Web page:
To become a world class pool player or golfer takes hours and hours of dedicated practice. One can not become great on "natural talent". You have to put in the work.
Well yes and no. I think you are likely right when talking about the theoretical limit as few people ever put in enough effort to reach their theoretical limit to begin with because it just isn't practical to do so and few have the drive to do it even if it was. I do think talent adds a practical cap of sorts for most people though because of the fact that you can only devote so much time to pool (far less than what would be needed to reach your full theoretical limit), and those with more talent will progress further based on the same amounts of playing time and identical kinds of work put into their games.No one on this forum has ever been capped by their talent.
Yeah but no one believes me that I haven't played in months.Of course there’s natural talent.
It’s the guy walks into the pool room for the first time in months and who, literally, blows the dust off his cue case and plays great. In terms of world class it’s the above plus drive and work ethic. Starting off young doesn’t hurt.
Not so fast it comes together, the less stress and obligations one has the more they are able to focus. So naturally , someone that has no bad things weighing them down, will definitely move on and play better. Also, a little bit to do with the left brain, spaces, angles, artistic ability etc. The more of that side of the brain the better the talent. For someone predomiately right brain, can be an artist, however it's very hard and they have to work very hard at it, whereas a person that is predominately left brain, they just do it and it comes naturallyTalent is for suckers. No one on this forum has ever been capped by their talent. Maybe if we talk about what separates the #1 and #10 player in history we could theorize but it’s still a debate. People who point to stories of quick or slow learners are talking about short time durations with a small subset of skills, not an overall career. In reality none of us will ever be limited by anything by other than our own attitudes and effort so I believe in focusing exclusively on what we can control. Almost all champions believe this and I’m glad those who don’t are my competition.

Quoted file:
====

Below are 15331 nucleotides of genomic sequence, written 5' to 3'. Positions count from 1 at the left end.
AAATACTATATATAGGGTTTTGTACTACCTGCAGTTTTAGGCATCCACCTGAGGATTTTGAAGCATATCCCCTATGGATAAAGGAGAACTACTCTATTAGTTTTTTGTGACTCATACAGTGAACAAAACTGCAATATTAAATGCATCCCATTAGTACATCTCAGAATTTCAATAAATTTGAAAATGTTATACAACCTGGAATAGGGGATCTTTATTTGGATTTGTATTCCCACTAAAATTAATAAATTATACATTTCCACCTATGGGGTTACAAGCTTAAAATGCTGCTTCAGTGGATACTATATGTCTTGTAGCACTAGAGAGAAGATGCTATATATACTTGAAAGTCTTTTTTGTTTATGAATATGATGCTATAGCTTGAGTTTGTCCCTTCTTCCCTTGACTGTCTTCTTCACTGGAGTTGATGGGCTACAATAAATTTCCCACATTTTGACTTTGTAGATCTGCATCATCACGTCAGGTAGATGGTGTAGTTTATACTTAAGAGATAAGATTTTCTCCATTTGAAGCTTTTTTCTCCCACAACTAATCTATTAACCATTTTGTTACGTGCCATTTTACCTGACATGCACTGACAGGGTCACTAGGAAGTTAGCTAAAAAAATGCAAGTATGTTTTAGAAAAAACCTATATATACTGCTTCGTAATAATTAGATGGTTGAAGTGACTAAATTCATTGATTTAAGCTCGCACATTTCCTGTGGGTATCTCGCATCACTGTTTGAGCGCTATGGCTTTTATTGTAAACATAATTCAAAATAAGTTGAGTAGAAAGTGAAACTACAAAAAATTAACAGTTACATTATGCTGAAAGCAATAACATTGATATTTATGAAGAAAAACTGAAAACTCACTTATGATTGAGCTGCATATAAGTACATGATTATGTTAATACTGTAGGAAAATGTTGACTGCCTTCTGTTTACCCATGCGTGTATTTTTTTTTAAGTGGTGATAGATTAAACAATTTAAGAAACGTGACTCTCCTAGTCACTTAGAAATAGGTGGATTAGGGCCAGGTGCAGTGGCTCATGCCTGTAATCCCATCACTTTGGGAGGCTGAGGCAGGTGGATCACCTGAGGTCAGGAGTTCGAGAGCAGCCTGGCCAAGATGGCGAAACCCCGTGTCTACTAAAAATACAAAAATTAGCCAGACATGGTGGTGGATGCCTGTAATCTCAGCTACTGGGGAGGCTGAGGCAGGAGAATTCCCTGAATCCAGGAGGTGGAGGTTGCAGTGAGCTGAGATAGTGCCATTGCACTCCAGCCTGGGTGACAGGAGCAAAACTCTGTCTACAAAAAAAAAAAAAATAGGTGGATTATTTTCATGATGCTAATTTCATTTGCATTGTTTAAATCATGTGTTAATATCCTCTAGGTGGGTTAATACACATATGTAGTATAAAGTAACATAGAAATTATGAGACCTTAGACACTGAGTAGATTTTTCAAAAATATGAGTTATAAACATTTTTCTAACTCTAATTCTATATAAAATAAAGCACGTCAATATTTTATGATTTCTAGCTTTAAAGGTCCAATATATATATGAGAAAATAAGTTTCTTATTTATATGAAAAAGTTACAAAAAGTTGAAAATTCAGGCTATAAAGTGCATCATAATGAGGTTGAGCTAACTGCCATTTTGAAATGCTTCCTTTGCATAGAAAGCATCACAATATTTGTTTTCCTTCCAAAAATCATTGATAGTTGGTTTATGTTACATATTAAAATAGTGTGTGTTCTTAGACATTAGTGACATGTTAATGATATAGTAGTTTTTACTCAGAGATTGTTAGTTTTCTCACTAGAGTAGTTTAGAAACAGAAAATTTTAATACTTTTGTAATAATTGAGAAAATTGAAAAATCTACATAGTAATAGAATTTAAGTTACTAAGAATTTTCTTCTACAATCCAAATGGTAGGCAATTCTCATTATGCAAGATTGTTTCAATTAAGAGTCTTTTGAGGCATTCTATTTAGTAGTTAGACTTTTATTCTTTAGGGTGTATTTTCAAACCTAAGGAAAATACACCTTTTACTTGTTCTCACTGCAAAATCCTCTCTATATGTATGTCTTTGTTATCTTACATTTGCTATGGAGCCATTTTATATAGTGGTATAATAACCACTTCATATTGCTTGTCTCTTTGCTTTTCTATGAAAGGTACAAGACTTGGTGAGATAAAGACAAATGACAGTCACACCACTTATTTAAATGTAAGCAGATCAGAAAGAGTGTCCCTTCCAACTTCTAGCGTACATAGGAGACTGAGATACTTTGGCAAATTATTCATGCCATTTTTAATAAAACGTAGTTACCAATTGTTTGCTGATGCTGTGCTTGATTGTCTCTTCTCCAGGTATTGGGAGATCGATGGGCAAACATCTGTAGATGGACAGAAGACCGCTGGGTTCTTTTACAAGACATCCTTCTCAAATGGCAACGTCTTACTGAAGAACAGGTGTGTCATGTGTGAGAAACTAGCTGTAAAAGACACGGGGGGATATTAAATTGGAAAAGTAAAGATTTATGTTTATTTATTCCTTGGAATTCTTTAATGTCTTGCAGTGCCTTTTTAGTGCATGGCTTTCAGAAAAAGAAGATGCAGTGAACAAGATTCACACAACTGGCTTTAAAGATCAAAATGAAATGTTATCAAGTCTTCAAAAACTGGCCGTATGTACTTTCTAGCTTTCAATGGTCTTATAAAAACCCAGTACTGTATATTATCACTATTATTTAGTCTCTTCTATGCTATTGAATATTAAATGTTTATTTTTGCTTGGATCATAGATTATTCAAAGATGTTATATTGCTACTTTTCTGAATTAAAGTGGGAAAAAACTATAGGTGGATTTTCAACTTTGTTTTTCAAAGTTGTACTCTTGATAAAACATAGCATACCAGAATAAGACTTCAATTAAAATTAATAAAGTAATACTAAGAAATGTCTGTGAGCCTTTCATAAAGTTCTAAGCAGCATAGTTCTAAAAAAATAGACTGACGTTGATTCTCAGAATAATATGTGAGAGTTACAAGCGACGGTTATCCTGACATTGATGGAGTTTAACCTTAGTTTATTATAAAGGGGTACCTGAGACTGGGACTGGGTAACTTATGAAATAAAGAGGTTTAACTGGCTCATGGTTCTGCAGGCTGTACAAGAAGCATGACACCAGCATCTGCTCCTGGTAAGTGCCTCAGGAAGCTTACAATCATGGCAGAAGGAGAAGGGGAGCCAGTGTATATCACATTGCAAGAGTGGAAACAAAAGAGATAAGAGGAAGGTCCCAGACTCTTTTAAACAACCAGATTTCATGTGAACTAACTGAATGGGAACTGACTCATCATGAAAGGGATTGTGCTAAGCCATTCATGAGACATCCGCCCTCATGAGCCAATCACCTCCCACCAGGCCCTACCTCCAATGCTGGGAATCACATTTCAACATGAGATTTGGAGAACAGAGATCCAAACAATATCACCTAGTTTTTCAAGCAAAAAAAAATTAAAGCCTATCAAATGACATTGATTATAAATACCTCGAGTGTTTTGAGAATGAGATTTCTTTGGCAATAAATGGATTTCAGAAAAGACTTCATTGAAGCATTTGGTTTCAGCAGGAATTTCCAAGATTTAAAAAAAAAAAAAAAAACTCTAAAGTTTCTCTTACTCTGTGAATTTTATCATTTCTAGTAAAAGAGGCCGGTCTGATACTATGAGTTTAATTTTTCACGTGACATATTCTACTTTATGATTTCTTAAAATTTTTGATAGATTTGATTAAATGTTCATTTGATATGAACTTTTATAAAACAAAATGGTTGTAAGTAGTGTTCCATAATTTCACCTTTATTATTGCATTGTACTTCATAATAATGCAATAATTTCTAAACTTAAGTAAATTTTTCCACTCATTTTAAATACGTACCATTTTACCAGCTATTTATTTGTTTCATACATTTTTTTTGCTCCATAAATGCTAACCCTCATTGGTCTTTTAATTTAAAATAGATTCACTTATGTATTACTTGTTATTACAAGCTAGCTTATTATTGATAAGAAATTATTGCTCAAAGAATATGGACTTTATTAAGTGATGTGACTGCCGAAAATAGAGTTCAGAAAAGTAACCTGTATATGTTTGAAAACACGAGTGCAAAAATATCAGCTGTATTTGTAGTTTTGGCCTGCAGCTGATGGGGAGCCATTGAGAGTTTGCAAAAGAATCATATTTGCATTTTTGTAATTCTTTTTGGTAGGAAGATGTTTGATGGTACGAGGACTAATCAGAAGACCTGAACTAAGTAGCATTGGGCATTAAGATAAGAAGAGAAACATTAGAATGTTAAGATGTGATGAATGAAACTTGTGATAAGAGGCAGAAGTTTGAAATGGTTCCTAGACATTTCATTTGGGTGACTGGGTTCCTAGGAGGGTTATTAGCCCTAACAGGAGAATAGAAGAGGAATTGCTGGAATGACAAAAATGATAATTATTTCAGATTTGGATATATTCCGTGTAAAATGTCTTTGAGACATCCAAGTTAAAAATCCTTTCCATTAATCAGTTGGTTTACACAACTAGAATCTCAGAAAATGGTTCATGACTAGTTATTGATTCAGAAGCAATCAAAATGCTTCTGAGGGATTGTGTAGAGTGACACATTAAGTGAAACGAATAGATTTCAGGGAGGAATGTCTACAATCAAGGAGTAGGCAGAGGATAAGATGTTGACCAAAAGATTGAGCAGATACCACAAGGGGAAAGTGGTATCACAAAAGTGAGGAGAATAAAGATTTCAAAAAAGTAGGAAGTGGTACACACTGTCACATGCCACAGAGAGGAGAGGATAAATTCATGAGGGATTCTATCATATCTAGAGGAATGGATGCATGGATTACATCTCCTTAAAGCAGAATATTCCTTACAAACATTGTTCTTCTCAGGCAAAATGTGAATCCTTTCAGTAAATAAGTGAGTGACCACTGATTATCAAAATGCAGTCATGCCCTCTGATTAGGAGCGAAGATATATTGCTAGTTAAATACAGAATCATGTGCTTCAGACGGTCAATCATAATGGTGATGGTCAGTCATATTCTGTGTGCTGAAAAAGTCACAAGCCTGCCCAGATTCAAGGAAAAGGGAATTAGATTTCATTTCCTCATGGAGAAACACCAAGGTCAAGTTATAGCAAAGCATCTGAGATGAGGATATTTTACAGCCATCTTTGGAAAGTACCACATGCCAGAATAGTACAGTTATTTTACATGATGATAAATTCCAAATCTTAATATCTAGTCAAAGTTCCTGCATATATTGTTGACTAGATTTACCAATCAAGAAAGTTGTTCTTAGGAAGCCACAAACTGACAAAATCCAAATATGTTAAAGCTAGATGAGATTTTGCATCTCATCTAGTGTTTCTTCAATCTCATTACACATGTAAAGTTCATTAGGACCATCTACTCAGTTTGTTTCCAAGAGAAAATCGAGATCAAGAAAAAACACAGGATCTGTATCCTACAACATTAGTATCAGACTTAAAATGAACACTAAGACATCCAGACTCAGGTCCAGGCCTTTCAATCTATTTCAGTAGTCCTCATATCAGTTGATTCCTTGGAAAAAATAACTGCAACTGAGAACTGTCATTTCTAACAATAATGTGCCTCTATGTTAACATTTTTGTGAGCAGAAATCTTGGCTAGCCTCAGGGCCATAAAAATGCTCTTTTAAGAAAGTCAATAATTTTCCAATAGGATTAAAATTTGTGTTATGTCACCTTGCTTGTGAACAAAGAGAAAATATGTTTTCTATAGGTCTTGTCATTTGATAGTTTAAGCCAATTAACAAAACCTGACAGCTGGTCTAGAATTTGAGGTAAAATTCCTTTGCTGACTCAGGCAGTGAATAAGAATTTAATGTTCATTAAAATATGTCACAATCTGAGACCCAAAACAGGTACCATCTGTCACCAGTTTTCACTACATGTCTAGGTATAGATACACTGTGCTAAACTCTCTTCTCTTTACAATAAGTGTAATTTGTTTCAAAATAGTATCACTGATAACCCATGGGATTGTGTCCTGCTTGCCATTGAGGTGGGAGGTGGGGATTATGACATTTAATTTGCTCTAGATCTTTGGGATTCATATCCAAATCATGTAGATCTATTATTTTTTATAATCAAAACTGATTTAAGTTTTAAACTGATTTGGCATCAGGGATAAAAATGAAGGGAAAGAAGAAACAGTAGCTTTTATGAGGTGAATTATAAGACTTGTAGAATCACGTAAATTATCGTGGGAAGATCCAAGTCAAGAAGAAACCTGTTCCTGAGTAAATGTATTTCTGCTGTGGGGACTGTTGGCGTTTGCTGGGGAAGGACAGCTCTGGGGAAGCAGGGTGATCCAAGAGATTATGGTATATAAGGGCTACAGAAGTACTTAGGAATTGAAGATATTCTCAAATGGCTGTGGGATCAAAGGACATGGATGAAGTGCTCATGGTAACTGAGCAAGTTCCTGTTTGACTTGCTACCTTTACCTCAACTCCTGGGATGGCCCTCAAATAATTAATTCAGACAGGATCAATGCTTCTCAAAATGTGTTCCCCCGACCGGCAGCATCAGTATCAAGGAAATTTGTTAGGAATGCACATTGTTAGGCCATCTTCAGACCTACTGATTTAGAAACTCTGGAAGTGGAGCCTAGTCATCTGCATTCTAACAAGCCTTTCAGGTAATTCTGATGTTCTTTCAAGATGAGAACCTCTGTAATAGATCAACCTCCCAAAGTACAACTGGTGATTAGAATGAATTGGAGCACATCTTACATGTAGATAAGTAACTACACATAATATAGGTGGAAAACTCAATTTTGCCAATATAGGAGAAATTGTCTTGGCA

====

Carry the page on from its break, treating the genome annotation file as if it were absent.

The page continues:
Here is what Matt Syed said about "the myth of talent and the power of practice".I've said it before yes there is natural talent.
We all have seen the players that have played for decades and struggle to run a rack of any game and the player that has been playing a couple years that can run multiple racks.
I see this all the time in the room I go to and for the last 60 years I've been playing.
Takes bothTo become a world class pool player or golfer takes hours and hours of dedicated practice. One can not become great on "natural talent". You have to put in the work.
There are so many leaps of logic in there that it is laughable. At 10,000 hours (or literally any other amount of hours you want to use) there is still a wide disparity in the ability level of all those people who have put in that amount of time, even when they have put in similar work and taken it equally seriously, etc. The reason for that is talent differences. There are also plenty of people who have put in 10,000 serious hours of pool with serious efforts given and have not mastered pool and become world class like that theory claims. The reason for that is they simply don't have the talent.Here is what Matt Syed said about "the myth of talent and the power of practice".